Unpinning History : Japanese Posters in the Age of Commercialism, Imperialism, and Modernism

Sekai wa heiwa, warera wa chokin, Teishinshō [The world is peace, we save money, Ministry of Communications]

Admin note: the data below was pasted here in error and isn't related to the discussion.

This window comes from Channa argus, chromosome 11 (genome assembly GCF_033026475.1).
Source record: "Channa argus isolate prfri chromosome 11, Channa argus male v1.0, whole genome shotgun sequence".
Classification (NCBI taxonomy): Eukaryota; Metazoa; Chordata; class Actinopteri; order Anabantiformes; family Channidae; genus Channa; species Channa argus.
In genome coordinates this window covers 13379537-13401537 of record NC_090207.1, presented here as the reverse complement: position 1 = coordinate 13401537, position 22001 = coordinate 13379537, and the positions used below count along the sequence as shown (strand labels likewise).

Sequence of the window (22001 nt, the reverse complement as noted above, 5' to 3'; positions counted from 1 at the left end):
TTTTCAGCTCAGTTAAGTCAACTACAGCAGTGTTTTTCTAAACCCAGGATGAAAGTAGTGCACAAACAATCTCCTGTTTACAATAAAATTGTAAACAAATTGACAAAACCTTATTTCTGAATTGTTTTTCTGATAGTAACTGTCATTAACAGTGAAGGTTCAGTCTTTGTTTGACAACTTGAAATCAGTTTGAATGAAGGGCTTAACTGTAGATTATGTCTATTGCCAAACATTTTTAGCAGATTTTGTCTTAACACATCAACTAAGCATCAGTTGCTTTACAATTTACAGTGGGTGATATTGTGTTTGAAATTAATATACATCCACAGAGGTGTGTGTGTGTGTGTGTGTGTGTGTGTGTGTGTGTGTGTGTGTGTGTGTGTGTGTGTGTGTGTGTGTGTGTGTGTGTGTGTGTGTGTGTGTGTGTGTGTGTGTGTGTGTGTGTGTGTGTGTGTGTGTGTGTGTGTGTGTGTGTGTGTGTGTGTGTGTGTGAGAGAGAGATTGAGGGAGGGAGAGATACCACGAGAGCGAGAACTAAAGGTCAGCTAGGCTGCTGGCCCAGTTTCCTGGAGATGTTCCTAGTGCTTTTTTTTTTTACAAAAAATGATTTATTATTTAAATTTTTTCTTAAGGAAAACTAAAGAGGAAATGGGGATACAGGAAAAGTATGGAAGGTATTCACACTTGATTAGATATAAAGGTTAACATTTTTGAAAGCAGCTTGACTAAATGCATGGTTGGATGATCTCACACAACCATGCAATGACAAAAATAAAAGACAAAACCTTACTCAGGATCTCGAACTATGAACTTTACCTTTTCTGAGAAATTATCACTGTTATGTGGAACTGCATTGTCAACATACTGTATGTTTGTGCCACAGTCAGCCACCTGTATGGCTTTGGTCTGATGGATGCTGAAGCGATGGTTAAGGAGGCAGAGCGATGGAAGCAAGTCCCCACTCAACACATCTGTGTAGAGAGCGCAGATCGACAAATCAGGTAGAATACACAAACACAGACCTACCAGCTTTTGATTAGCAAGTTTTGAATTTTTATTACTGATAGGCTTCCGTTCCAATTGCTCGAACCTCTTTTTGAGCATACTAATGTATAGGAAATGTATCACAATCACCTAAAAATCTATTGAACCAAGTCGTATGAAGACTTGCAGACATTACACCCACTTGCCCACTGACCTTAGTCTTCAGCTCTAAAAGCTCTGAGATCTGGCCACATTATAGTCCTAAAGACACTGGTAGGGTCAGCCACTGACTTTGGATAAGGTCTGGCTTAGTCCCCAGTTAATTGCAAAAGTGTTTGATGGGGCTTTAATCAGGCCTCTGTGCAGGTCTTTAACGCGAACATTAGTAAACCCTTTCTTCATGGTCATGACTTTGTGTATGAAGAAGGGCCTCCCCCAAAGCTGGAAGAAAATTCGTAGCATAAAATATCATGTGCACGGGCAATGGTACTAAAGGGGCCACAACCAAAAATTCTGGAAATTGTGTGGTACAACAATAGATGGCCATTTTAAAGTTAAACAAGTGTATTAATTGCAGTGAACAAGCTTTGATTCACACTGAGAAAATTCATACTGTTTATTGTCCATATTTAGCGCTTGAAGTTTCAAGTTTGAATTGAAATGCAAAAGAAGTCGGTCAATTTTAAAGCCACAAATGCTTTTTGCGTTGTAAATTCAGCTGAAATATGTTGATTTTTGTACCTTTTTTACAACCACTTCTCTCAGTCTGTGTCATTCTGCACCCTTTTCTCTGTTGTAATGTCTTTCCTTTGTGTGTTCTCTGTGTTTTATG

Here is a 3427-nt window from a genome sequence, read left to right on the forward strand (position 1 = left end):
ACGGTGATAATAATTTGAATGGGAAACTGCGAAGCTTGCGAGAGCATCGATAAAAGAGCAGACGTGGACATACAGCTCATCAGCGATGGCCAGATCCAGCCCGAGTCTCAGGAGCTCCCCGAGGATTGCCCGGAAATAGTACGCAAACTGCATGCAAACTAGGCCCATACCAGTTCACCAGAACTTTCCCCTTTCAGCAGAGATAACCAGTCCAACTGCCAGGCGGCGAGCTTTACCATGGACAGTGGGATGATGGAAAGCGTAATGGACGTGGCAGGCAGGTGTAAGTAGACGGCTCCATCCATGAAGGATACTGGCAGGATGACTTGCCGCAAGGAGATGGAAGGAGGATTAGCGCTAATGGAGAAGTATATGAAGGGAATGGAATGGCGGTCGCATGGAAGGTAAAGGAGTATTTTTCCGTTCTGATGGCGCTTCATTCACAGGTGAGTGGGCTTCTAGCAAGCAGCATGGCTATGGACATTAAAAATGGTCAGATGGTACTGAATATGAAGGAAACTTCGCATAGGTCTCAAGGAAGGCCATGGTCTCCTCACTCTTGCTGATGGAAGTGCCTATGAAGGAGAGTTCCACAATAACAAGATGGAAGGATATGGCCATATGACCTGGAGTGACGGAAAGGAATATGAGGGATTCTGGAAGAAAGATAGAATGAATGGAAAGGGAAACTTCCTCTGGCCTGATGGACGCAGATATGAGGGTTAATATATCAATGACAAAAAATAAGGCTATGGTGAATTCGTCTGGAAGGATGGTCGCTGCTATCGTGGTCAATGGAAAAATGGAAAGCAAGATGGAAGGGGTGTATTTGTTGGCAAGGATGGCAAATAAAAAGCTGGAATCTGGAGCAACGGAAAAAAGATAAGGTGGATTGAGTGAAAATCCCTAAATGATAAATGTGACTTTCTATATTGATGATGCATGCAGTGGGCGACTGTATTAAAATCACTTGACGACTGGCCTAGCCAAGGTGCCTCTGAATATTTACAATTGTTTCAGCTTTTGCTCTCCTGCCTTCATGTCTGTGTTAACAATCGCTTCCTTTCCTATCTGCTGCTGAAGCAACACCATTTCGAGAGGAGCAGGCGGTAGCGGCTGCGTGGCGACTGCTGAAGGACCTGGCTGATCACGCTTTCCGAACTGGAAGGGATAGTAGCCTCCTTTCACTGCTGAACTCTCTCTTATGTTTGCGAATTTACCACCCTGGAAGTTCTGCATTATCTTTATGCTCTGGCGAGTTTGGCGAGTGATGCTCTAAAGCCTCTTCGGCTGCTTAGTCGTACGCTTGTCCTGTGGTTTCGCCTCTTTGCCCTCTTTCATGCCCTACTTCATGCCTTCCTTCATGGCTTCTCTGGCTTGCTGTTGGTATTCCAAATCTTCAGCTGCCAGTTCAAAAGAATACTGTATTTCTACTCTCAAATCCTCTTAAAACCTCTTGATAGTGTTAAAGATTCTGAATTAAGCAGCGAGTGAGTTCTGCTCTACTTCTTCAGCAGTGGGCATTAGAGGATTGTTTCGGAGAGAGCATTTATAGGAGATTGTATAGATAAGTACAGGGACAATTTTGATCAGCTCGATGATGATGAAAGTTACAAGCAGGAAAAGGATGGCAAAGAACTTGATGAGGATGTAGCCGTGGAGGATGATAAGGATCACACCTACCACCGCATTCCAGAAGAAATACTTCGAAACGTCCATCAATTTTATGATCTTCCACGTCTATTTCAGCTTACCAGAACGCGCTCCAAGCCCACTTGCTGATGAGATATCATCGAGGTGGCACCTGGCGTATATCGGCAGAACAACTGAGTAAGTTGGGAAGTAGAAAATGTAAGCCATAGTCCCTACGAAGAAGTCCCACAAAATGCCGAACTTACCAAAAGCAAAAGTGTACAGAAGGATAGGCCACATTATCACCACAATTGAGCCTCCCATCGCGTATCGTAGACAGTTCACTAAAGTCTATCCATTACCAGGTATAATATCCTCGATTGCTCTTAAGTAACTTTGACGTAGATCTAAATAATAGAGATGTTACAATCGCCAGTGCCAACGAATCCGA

Shown heroically building up the foundations of an industrial city, artist-designer Okano Sakae is calling the Japanese people to civic service. With a trowel in hand, dressed in workers’ clothes, the man in the poster represents the ideal citizen, which is defined by one’s active participation in the physical building up and maintenance of the city. The laborer stares at the dove while in the background industrial plants bustle smoke into the air. The contrasting scenes, when shown in Okano’s design, look natural like one has no effect on another, that the act of industry works harmoniously with the natural world. This notion is further developed in the corners of the frame which surrounds the image. In the top left and right corners of the frame are two flowers that represent purity. In combination with the dove, these flowers conjoin to create an image that equates industry with purity and progression. The poster contrasts images of bustling industry along with images of nature to show a clear connection and to argue for a balanced relationship between the two. Okano specified how Western audiences were drawn to images in which humans filled up the frame. (Corey Gordon)

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